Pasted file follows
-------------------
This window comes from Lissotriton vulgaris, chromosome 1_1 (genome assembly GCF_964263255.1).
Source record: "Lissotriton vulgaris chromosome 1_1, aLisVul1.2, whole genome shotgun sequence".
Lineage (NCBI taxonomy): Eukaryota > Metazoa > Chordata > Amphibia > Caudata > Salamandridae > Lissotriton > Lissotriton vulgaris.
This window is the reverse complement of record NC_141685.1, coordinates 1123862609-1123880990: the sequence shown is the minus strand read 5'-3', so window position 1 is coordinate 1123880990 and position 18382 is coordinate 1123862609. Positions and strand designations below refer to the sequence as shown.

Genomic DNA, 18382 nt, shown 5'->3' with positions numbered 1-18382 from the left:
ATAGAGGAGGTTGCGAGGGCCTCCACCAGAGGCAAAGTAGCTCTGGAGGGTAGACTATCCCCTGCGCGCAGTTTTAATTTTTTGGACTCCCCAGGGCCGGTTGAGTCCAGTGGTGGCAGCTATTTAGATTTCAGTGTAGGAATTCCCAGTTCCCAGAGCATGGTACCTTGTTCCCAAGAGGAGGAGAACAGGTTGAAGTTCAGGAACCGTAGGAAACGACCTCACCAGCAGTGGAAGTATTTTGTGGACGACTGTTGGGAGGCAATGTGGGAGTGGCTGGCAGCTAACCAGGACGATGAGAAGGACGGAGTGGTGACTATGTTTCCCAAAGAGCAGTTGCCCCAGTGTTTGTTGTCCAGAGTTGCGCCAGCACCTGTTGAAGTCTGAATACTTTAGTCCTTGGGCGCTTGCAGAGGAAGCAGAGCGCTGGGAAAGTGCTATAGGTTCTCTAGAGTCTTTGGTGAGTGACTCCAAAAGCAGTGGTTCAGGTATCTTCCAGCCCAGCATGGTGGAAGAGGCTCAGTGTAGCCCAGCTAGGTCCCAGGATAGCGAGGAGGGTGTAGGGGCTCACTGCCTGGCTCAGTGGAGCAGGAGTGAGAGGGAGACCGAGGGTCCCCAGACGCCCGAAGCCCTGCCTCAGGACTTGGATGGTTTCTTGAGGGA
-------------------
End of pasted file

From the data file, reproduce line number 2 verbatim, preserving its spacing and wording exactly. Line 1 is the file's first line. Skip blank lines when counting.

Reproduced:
Source record: "Lissotriton vulgaris chromosome 1_1, aLisVul1.2, whole genome shotgun sequence".